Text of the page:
I have found no evidence that President-​elect Trump has any investments in either American or Russian energy stocks. But I would not bet the barn on this not being the case. In this connection, it may be useful to recall Trump’s comments on the campaign trail when he proposed that to get ISIS, one had to get its oil by bombing the hell out of them – and then the US and Exxon Mobile would go in and take over their oilfields.

What might be a triumph for Tillerson and Sechin, and their respective patrons, is clearly not in the interest of their country’s populations. In the United States, the new re-​utilizable energy sources are rapidly becoming cheaper than their carbon equivalents. They are generating more jobs. They have the potential to continue building International cooperation, following the lead of the Paris Climate Change Agreement.

For Russia, higher prices for their oil and gas would reduce the prospects for the long overdue fundamental changes that are needed in the country’s system of governance if it is to thrive in the twenty-​first century.

Moreover, a continuation of the sectarian violence in the Middle East will sooner or later also threaten Russia. The country has a Muslim population of some fifteen million, of which roughly twenty percent live in Moscow. They are overwhelmingly Sunni. It may just be that Putin is calculating that a Sunni uprising in Russia will help him play the anti-​terrorist card and enhance his efforts to construct a deepening dictatorship. But if so, this is the kind of gamble of which catastrophes are made.

The repercussions of a Trump/​Tillerson/​Putin/​Sechin plot to jack up the prices of traditional energy sources are likely to be felt further afield.

So, for example, an increase in oil prices could dampen the already very dim prospects for democratic change in Venezuela, keeping its increasingly fragile dictatorship in place. And this in turn could weaken the pressures for change in Cuba whence I post this piece.

Cuba was saved from economic collapse in the late nineties when Caracas started providing it with cheap oil. This gave Havana the wherewithal to power its weakening economy and to sell to third parties the remaining fifty percent or so to earn the foreign currency it so seriously lacked. In return, Havana supplied Caracas with doctors and teachers, and security personnel whose mission it was to protect the Chavista régime just as it had defended its Fidelista patrons in Cuba.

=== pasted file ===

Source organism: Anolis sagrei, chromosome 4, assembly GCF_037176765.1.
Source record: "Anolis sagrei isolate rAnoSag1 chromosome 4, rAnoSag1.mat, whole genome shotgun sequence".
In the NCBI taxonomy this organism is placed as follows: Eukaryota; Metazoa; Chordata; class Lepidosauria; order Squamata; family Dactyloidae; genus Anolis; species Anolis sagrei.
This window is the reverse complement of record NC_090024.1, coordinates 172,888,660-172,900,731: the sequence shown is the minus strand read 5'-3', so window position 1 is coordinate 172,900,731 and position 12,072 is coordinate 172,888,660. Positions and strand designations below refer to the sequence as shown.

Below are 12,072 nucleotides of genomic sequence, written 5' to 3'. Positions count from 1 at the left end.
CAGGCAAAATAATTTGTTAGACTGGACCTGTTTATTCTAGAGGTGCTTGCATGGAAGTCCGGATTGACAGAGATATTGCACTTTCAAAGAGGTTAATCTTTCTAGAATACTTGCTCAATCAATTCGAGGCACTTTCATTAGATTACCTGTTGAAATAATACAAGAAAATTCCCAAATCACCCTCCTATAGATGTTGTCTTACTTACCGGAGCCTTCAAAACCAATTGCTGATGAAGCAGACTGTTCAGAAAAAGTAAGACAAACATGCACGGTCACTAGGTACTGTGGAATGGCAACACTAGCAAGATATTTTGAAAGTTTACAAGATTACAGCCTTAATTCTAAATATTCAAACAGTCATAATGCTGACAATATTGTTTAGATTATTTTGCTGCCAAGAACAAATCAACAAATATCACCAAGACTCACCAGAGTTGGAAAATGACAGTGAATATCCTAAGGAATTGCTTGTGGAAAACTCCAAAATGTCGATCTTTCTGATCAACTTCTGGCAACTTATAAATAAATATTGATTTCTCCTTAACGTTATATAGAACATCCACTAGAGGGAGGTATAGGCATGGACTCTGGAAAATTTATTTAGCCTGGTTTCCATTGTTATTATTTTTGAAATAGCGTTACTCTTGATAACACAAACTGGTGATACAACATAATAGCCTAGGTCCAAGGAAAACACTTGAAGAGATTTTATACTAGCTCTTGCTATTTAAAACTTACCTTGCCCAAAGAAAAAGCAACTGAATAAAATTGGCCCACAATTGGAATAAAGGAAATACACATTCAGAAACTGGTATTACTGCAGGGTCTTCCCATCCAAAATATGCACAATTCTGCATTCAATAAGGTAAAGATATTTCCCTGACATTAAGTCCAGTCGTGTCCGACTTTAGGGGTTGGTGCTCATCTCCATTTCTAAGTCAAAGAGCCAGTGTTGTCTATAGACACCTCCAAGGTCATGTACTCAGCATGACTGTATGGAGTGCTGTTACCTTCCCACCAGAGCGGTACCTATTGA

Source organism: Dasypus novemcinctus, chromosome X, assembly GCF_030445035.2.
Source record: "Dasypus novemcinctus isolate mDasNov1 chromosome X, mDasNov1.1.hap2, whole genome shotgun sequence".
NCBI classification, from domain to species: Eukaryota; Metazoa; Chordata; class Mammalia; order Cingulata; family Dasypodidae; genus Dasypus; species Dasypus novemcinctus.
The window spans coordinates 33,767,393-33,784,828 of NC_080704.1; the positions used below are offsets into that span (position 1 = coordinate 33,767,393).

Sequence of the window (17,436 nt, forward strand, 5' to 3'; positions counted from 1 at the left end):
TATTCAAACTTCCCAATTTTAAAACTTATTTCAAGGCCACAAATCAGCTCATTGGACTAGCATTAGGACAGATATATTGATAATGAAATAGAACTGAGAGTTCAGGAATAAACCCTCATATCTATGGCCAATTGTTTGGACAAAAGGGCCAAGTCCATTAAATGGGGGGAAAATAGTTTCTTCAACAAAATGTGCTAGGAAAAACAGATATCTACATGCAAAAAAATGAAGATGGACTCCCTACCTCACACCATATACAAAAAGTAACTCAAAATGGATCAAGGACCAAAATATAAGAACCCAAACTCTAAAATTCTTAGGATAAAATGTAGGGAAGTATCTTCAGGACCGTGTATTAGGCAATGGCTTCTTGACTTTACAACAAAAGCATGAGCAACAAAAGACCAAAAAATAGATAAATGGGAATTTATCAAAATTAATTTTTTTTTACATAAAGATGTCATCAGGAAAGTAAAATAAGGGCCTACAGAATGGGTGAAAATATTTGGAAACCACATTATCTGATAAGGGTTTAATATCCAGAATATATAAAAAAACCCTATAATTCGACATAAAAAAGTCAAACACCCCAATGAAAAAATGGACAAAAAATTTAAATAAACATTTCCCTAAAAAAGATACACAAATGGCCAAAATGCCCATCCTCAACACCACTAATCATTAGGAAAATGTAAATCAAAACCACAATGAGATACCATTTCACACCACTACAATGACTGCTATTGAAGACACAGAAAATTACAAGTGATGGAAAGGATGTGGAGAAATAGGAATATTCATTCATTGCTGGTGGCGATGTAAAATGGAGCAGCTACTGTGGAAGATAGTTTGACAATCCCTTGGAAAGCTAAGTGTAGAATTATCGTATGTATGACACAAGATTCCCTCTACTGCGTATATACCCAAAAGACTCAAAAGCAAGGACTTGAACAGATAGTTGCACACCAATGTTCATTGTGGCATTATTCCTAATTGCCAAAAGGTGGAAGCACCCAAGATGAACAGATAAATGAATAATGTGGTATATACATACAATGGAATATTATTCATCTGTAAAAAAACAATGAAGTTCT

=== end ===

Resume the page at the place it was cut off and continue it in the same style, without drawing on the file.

But maybe none of this will come to pass. Maybe, the US Senate will reject Tillerson and tame Trump. Maybe, the anti-​regulation wave will be stopped in its tracks. Maybe, cooler heads will prevail in Riad and Teheran.

And maybe pigs can fly.

David Law, a former Head of the NATO Policy Planning Unit, is a Senior Fellow with the Centre for Security Governance.

(Photo by Flickr user “Neil Armstrong2”)

in Analysis Hits: 228 0 Comments
0

Comments

  • No comments made yet. Be the first to submit a comment

Leave your comment

Guest Tuesday, 21 February 2017
Home | Blog: The Forum | Part 2 — The Russo-​American Big Energy Orgy: Bringing Big Energy Back

Support Us

The CDA Institute is seeking donors and corporate sponsors for Fiscal Year 2016/​2017 to support its research activities, events and publications, which are disseminated amongst various audiences. Read More

CDA Institute

Created in 1987, the CDA Institute is a charitable and non-​partisan research organization whose mandate is to promote informed public debate on national security and defence issues and the vital role played by the Canadian Armed Forces in our society.

Contact Us

Conference of Defence Associations/​
CDA Institute
151 Slater Street, Suite 412A
Ottawa, Ontario K1P 5H3
Canada

Telephone: +1 (613) 2369903